Phage therapy has been used in the past on humans in the US and Europe during the 1920s and 1930s, but these treatments had mixed results. With the discovery of penicillin in the 1940s, Europe and the US changed therapeutic strategies to using antibiotics. However, in the former Soviet Union phage therapies continued to be studied. In the Republic of Georgia, the Eliava Institute of Bacteriophage, Microbiology & Virology continues to research the use of phage therapy. Various companies and foundations in North America and Europe are currently researching phage therapies.
- ↑ How Products Are Made: Antibiotics
- ↑ Robert Berkow (ed.) The Merck Manual of Medical Information - Home Edition. Pocket (September 1999), ISBN 0-671-02727-1.
- ↑ University of Michigan Health System: Antibiotic-Associated Diarrhea, November 26, 2006
- ↑ Pirotta MV, Garland SM (2006). "Genital Candida species detected in samples from women in Melbourne, Australia, before and after treatment with antibiotics". J Clin Microbiol. 44: 3213–3217. PMID 16954250.
- ↑ Planned Parenthood: Does taking antibiotics make the pill less effective?, July 15, 2004
- ↑ Mellon, M et al. (2001) Hogging It!: Estimates of Antimicrobial Abuse in Livestock, 1st ed. Cambridge, MA: Union of Concerned Scientists.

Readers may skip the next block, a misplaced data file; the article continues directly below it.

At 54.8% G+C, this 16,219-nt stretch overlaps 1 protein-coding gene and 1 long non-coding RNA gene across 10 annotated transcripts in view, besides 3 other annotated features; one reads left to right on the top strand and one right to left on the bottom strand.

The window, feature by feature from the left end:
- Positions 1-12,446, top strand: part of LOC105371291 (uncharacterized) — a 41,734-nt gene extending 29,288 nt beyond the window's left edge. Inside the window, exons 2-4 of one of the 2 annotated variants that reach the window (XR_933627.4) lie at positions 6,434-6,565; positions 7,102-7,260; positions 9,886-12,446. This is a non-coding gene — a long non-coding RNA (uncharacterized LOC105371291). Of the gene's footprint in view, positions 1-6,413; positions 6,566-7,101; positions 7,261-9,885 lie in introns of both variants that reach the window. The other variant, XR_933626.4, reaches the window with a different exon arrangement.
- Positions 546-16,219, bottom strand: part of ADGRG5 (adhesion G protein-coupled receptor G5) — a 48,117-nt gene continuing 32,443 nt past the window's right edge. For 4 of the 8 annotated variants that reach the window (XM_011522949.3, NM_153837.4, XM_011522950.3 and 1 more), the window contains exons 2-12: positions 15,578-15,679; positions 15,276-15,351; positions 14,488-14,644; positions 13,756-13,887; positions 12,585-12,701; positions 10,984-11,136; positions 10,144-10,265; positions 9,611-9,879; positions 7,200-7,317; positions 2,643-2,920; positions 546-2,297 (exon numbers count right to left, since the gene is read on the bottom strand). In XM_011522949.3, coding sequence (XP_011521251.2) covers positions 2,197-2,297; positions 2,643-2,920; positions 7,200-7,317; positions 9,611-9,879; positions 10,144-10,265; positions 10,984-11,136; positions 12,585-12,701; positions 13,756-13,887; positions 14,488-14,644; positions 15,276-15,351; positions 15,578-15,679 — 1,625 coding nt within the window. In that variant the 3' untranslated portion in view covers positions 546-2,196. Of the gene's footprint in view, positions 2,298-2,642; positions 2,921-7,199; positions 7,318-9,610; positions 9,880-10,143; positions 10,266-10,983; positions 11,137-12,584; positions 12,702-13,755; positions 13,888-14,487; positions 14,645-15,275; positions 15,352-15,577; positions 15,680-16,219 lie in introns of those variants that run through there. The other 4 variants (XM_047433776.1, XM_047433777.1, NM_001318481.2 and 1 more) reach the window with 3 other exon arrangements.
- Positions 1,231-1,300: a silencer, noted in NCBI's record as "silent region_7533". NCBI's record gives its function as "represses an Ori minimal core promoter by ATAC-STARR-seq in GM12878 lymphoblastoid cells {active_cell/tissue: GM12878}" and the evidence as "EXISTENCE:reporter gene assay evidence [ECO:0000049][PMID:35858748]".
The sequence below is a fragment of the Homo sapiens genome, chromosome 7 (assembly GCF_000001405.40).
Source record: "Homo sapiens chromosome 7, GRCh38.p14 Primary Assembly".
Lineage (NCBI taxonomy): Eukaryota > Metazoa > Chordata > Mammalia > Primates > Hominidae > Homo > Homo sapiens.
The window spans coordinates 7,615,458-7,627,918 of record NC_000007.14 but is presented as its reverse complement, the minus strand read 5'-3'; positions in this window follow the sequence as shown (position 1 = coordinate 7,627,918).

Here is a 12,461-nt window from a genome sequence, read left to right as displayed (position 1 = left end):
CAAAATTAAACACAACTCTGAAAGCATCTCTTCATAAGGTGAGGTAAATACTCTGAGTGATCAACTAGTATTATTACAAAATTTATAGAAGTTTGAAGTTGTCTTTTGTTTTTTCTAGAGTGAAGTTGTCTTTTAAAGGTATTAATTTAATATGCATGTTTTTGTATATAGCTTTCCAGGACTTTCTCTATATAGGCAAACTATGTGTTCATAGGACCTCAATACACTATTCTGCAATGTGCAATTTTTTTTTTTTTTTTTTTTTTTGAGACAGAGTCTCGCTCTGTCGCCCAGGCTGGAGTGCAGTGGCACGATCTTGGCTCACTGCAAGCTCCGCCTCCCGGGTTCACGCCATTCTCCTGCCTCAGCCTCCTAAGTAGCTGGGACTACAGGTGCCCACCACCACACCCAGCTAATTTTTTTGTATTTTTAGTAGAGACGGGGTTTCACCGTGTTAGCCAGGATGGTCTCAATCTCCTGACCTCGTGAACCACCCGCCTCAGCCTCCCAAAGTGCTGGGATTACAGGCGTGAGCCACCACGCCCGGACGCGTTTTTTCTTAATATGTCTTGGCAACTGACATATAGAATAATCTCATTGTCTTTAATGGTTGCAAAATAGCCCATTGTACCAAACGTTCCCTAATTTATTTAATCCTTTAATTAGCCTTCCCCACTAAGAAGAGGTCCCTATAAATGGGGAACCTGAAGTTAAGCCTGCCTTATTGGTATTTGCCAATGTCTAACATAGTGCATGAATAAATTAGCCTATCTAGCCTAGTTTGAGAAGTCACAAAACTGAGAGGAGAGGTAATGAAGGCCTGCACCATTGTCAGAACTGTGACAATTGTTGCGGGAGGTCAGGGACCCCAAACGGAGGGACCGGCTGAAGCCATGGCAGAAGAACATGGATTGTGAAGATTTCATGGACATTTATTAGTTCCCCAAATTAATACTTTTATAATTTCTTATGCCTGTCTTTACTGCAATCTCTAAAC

- ↑ Ong S, Nakase J, Moran GJ, Karras DJ, Kuehnert MJ, Talan DA (2007). "Antibiotic use for emergency department patients with upper respiratory infections: prescribing practices, patient expectations, and patient satisfaction". Annals of emergency medicine. 50 (3): 213–20. doi:10.1016/j.annemergmed.2007.03.026. PMID 17467120.
- ↑ Metlay JP, Camargo CA, MacKenzie T; et al. (2007). "Cluster-randomized trial to improve antibiotic use for adults with acute respiratory infections treated in emergency departments". Annals of emergency medicine. 50 (3): 221–30. doi:10.1016/j.annemergmed.2007.03.022. PMID 17509729.
- ↑ Spurling G, Del Mar C, Dooley L, Foxlee R (2007). "Delayed antibiotics for respiratory infections". Cochrane database of systematic reviews (Online) (3): CD004417. doi:10.1002/14651858.CD004417.pub3. PMID 17636757.
- ↑ Purdue University "Biologists build better software, beat path to viral knowledge", see Imaging of Epsilon 15, a virus that infects the bacterium Salmonella News report
- Antibiotic News from Genome News Network (GNN)
- Are Antibiotics Killing Us? -Discover Magazine
- JAAPA: New antibiotics useful in primary care
- A new method for controlling bacterial activity without antibiotics - Research conducted at the Hebrew University
- BURDEN of Resistance and Disease in European Nations